Bible Commentaries
2 Samuel 21

F.B. Meyer's 'Through the Bible' CommentaryMeyer's Commentary

Verses 1-11

a Devoted Mother

2 Samuel 21:1-11

The time of this famine cannot be fixed with certainty. Probably it took place before Absalom’s rebellion. The reason for it was found in Saul’s slaughter of the Gibeonites. See 1 Samuel 22:19 , etc . Though their fathers had obtained the promise of immunity from Joshua and the princes by fraud, yet it was regarded as binding, and its violation was looked upon as a grave offense, involving the whole nation in the charge of perjury. The remnant of the Gibeonites were therefore allowed to fix their own terms. This tendency to connect a national calamity with a national crime has always obtained. There seems to be a universal consciousness that uncaused judgments do not befall.

Note that Merab should be substituted for Michal, 2 Samuel 21:8 ; 1 Samuel 18:19 . Out of all the scenes of cruelty and blood with which this age was characterized, the love of motherhood shines forth undimmed. It is one of the most precious of God’s gifts to man. But what shall we not say of that divine love which clings to us in our most hopeless condition?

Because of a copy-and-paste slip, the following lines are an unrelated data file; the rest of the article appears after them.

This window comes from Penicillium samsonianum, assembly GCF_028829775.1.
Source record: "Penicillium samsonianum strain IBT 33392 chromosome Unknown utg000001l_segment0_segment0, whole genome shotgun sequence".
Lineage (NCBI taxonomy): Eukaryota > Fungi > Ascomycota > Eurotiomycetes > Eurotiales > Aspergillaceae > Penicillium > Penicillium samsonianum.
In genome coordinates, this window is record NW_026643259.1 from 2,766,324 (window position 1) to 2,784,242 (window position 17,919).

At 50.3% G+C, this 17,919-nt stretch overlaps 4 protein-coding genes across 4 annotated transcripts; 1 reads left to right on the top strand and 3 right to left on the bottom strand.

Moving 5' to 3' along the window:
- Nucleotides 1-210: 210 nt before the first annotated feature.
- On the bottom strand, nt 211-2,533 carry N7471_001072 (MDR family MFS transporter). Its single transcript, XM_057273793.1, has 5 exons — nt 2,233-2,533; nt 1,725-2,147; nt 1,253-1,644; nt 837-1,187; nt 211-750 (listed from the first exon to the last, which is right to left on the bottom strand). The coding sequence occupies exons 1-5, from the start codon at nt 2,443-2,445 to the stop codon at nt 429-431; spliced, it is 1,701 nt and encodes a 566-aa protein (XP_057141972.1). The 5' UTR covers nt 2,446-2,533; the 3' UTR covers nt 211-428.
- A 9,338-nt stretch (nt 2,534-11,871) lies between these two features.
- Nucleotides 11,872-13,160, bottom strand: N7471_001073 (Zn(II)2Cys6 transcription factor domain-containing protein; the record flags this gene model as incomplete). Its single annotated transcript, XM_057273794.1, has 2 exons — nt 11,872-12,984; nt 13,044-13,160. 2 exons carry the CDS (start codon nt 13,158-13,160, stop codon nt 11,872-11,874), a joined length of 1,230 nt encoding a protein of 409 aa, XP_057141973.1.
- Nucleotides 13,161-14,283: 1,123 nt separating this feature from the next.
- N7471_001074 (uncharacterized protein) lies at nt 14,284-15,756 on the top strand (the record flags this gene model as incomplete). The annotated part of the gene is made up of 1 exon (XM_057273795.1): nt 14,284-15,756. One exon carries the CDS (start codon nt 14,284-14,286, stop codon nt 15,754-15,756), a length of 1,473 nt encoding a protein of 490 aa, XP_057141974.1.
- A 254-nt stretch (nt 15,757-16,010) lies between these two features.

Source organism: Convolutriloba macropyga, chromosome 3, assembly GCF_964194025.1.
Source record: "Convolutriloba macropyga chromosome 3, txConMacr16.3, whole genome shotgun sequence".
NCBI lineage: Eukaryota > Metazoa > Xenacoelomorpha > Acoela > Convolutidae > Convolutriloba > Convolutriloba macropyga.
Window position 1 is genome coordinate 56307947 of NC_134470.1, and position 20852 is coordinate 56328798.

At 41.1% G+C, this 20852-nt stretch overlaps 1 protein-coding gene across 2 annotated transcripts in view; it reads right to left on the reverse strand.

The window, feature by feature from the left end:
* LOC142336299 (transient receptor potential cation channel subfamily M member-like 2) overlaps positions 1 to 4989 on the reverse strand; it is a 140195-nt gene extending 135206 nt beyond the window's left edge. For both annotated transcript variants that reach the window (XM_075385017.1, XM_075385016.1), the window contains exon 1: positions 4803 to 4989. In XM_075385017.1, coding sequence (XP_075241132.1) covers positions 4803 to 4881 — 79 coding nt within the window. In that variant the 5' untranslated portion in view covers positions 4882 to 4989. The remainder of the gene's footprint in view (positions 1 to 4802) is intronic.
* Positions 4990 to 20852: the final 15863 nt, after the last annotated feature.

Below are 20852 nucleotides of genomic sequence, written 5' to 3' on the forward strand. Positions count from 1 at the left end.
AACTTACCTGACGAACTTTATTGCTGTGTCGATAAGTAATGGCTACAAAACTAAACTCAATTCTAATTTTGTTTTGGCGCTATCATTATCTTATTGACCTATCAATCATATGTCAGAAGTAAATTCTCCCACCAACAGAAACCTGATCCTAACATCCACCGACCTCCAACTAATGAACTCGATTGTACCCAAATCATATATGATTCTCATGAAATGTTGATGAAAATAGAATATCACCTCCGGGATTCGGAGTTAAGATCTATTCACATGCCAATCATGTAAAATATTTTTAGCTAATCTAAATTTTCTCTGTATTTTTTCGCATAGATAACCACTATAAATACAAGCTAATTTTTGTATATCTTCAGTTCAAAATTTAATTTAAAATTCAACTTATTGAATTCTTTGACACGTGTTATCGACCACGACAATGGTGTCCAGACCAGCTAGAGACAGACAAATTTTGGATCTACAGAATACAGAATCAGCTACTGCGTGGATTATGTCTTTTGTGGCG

Verses 12-22

More Giants Slain

2 Samuel 21:12-22

It was in unsettled weather that Rizpah began her watch; but no hardship daunted her, no cost was too great. She shielded the dear remains from bird and beast till the falling rain gave assurance that the long famine was ended, 2 Samuel 21:10 , r.v. Her devotion seems to have aroused David to treat with similar honor the remains of Saul and Jonathan, and all were buried together in the sepulcher of Kish.

Love ignites love, as fire kindles fire, without impoverishment. How often a voice raised in prayerful and passionate affection to Jesus has made volcanic fires leap out where all had seemed extinct! Do not stint your alabaster-boxes, for though they drive a Judas to desperation, they will stimulate a David or a Peter to a forgotten duty.

Monstrous sin stalked the world in the person of these giants, 2 Samuel 21:16-22 . They beset the old age of David, as they did his youth, though we may not be assailed by the identical temptations as at first, there never will be a time when the progeny of sin will not molest us-if not passion, then jealousy, or avarice, or pride.

Bibliographical Information
Meyer, Frederick Brotherton. "Commentary on 2 Samuel 21". "F. B. Meyer's 'Through the Bible' Commentary". 1914.